In the Recording Studio: Getting the Professional “Gloss”
by Cary Kanno
Let me begin by saying that I have 11 records under my belt…. 3 solo records, 3 with each of my 2 bands, and 2 compilation albums that I put together. I’m not saying this to brag. In fact if you heard some of the earlier records you might just cringe. I say this to illustrate that I have been in all kinds of recording situations, from dingy basement studios to high end live rooms with analog SSL boards.
Throughout my recording experiences I was in constant search of what I referred to as the professional “gloss” in albums. It’s that intangible sheen on a recording that made it sound so very polished and radio ready. It’s a sound that tells you this record was made by professionals and not by “do-it-yourself” musicians. I think most musicians know what this sounds like. In fact if we were to randomly listen to samples from bands I would say that most of us can tell when it was mixed, engineered, and produced by the musicians themselves, or an experienced professional. Unfortunately I think it’s rare that smaller bands are able to achieve this polish on record.
I used to think it was one special trick to obtaining this sound… it was in the mastering, it was the mixing, it’s the compression on the vocals, it’s the super expensive vocal mic, it’s the analog effects, analog tape, it’s the musicianship, it’s the overdubs. In one failed attempt to achieve this gloss, my band went into an expensive studio and paid $100/ hour for 30 hours. We recorded in a beautiful live room on a huge board with a professional engineer, super expensive mics, and effects. Yet the results were disappointing and we were nowhere near the professional recording I thought we were going make.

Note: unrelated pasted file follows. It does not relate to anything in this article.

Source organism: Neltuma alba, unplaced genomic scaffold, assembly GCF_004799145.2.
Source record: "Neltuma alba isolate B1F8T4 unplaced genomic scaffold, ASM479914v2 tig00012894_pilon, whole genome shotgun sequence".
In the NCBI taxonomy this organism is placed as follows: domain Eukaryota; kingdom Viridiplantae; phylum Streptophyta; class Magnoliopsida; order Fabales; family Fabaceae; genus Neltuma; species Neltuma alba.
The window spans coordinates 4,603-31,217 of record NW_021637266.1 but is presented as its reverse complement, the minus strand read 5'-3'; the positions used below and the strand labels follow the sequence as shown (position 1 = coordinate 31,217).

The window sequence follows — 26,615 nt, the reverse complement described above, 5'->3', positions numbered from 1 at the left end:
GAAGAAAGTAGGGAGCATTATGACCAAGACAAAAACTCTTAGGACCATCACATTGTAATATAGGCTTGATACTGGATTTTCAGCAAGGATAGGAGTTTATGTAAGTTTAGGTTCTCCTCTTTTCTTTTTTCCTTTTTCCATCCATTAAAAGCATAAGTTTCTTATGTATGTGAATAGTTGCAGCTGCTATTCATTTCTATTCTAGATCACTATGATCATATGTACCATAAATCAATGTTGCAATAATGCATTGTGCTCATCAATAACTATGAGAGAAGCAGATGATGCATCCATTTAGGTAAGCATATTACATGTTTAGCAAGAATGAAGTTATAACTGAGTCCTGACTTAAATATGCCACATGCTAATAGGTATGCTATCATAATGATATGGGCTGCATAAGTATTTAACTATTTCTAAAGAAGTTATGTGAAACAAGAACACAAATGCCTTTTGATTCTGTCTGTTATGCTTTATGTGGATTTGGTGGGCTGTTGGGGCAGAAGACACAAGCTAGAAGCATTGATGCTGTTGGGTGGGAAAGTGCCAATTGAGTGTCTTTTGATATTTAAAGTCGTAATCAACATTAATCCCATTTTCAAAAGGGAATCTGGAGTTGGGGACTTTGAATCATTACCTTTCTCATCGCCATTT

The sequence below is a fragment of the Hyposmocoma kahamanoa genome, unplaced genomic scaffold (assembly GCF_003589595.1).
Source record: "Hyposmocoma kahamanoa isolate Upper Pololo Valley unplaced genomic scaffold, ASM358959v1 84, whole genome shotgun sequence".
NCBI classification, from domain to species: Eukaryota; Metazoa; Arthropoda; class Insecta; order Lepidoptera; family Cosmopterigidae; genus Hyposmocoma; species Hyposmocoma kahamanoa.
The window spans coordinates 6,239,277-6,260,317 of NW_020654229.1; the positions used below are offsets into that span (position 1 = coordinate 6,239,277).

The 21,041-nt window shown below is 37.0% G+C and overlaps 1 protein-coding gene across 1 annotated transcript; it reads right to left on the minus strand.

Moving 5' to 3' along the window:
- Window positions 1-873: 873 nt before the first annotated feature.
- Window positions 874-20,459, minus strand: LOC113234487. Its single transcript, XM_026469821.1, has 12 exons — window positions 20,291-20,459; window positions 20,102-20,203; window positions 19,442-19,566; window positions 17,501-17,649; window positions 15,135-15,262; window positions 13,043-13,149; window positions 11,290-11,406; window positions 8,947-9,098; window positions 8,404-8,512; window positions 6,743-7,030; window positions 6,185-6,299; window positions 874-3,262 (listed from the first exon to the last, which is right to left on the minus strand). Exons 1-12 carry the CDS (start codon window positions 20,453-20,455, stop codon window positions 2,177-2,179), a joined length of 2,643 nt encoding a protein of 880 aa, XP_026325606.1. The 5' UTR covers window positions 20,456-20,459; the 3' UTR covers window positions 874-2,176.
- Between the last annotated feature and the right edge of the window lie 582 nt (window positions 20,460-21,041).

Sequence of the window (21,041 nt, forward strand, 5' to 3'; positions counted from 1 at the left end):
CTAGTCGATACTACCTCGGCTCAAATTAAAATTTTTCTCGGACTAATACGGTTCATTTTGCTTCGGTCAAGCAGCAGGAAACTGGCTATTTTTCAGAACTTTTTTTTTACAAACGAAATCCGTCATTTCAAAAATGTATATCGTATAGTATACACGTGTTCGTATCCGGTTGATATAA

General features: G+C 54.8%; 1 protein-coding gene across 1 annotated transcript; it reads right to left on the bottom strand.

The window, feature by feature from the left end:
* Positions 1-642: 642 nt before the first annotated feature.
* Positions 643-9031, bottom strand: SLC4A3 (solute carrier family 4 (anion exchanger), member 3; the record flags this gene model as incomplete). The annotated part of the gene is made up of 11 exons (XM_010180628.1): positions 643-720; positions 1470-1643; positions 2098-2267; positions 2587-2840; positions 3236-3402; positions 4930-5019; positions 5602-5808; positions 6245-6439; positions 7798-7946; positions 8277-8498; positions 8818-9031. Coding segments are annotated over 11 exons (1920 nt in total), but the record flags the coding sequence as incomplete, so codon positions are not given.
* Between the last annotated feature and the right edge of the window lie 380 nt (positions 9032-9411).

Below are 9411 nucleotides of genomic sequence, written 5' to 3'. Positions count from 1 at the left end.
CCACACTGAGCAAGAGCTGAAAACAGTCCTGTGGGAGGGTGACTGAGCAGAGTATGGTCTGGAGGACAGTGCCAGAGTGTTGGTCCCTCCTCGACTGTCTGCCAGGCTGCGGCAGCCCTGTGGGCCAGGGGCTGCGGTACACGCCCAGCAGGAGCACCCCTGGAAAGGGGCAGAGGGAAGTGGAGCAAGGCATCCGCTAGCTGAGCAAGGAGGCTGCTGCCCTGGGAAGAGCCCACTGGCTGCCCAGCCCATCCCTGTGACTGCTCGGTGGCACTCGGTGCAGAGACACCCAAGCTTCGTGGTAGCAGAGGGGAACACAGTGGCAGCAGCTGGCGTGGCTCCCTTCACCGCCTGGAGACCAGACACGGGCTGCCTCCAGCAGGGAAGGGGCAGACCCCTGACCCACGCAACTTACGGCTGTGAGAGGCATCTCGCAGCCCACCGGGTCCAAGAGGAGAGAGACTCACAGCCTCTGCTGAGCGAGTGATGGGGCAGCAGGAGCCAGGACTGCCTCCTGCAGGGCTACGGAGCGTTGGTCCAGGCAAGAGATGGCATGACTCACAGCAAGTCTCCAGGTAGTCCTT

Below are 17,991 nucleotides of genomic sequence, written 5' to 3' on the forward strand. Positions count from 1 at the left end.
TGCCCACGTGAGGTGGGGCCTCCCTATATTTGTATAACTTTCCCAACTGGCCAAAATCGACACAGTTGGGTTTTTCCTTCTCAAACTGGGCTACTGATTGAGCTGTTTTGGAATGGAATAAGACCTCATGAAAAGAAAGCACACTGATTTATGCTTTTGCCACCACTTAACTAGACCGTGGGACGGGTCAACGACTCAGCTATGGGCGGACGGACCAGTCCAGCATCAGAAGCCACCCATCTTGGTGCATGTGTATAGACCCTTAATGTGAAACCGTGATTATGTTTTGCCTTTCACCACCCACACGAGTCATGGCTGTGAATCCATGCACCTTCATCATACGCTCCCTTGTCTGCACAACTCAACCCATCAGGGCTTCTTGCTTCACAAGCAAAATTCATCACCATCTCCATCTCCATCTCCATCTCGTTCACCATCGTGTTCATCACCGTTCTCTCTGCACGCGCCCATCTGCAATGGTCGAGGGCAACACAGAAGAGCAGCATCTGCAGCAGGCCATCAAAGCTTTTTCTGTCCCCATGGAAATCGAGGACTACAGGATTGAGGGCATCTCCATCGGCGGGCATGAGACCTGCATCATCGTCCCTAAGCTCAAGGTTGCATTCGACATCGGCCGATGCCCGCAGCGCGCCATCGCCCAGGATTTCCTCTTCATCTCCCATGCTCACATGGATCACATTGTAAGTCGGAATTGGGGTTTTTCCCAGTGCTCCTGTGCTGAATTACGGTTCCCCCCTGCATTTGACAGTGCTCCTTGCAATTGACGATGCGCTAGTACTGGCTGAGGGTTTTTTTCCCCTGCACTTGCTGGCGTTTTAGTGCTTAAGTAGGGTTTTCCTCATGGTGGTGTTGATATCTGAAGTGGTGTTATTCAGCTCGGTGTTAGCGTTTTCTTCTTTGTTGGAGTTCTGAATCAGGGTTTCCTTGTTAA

Over the years as I have made these records what I have come to learn is that it’s not just one thing. It’s a culmination of many factors. No one thing can give your album that professional quality. The only way you can obtain it is experience in the studio…. not just in the tracking, but everything from start to finish. This includes writing a great song, arranging it for recording, knowing how to mic an instrument properly, getting the cleanest signal possible, tasteful multitracking and overdubs, the mixing, the mastering, and of course the musicianship. It’s almost as if each of these elements will increase the quality of your final product by 1 unit. By the end, if you do everything properly you will have final recording that is 20 units better than what you could have had.
My band’s earlier mistake was to think that if you throw a bunch of money at it, you’ll end up with a great product. My latest solo record was recorded primarily at my home studio, in a decent sounding room, with decent monitors, decent mics, decent pre-amps. There is nothing special as far as equipment (although I did record the drums in a high end studio). However, the sound is as close to the high end gloss that I have ever achieved. It was accomplished through thoroughness, hours of mixing, and knowledge of how to get a certain sound. By no means is it perfect, or even close to it; however it’s leagues above my bands aforementioned record.
So my advice to those who don’t have a ton of experience in the studio is to hook up with someone who does. If you know a musician who has a great recorded sound, ask if you can sit in on a session. Ask for tips. Most of all, keep recording, experimenting, and seeking out the knowledge to help you better your music.
Here is a free MP3….
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